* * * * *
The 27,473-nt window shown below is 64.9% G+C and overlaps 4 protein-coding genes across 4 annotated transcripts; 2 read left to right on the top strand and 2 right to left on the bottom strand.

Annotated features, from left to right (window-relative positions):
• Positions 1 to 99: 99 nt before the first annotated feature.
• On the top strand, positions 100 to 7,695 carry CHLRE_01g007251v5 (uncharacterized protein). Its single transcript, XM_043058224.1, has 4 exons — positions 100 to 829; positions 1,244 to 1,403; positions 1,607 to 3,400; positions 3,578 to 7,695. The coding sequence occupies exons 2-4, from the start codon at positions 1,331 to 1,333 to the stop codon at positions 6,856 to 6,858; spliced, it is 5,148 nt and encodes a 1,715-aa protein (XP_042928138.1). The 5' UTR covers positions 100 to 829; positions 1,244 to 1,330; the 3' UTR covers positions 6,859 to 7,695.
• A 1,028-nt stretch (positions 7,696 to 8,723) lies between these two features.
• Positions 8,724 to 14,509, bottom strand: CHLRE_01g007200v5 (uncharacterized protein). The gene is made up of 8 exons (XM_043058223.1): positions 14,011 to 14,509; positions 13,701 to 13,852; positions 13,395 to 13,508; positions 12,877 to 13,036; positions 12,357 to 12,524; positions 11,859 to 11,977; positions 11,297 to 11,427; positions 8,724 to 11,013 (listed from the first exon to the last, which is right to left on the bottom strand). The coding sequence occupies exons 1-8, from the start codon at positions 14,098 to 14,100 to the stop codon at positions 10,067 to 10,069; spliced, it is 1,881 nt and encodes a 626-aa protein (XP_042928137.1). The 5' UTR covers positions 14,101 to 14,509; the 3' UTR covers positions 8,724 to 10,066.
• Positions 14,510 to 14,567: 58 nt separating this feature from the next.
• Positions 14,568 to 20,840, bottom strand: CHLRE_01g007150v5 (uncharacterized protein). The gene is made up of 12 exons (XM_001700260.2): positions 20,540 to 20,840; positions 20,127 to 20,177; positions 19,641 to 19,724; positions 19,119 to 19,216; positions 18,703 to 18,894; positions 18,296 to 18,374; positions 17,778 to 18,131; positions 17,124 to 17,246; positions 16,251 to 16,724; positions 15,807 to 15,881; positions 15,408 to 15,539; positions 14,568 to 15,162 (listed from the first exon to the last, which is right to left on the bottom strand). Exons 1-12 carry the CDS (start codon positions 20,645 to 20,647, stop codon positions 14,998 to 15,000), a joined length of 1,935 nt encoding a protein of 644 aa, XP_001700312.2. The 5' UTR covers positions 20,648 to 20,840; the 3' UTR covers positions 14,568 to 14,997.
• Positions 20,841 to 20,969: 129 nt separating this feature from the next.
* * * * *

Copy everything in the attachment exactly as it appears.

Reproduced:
The 27,473-nt window shown below is 64.9% G+C and overlaps 4 protein-coding genes across 4 annotated transcripts; 2 read left to right on the top strand and 2 right to left on the bottom strand.

Annotated features, from left to right (window-relative positions):
• Positions 1 to 99: 99 nt before the first annotated feature.
• On the top strand, positions 100 to 7,695 carry CHLRE_01g007251v5 (uncharacterized protein). Its single transcript, XM_043058224.1, has 4 exons — positions 100 to 829; positions 1,244 to 1,403; positions 1,607 to 3,400; positions 3,578 to 7,695. The coding sequence occupies exons 2-4, from the start codon at positions 1,331 to 1,333 to the stop codon at positions 6,856 to 6,858; spliced, it is 5,148 nt and encodes a 1,715-aa protein (XP_042928138.1). The 5' UTR covers positions 100 to 829; positions 1,244 to 1,330; the 3' UTR covers positions 6,859 to 7,695.
• A 1,028-nt stretch (positions 7,696 to 8,723) lies between these two features.
• Positions 8,724 to 14,509, bottom strand: CHLRE_01g007200v5 (uncharacterized protein). The gene is made up of 8 exons (XM_043058223.1): positions 14,011 to 14,509; positions 13,701 to 13,852; positions 13,395 to 13,508; positions 12,877 to 13,036; positions 12,357 to 12,524; positions 11,859 to 11,977; positions 11,297 to 11,427; positions 8,724 to 11,013 (listed from the first exon to the last, which is right to left on the bottom strand). The coding sequence occupies exons 1-8, from the start codon at positions 14,098 to 14,100 to the stop codon at positions 10,067 to 10,069; spliced, it is 1,881 nt and encodes a 626-aa protein (XP_042928137.1). The 5' UTR covers positions 14,101 to 14,509; the 3' UTR covers positions 8,724 to 10,066.
• Positions 14,510 to 14,567: 58 nt separating this feature from the next.
• Positions 14,568 to 20,840, bottom strand: CHLRE_01g007150v5 (uncharacterized protein). The gene is made up of 12 exons (XM_001700260.2): positions 20,540 to 20,840; positions 20,127 to 20,177; positions 19,641 to 19,724; positions 19,119 to 19,216; positions 18,703 to 18,894; positions 18,296 to 18,374; positions 17,778 to 18,131; positions 17,124 to 17,246; positions 16,251 to 16,724; positions 15,807 to 15,881; positions 15,408 to 15,539; positions 14,568 to 15,162 (listed from the first exon to the last, which is right to left on the bottom strand). Exons 1-12 carry the CDS (start codon positions 20,645 to 20,647, stop codon positions 14,998 to 15,000), a joined length of 1,935 nt encoding a protein of 644 aa, XP_001700312.2. The 5' UTR covers positions 20,648 to 20,840; the 3' UTR covers positions 14,568 to 14,997.
• Positions 20,841 to 20,969: 129 nt separating this feature from the next.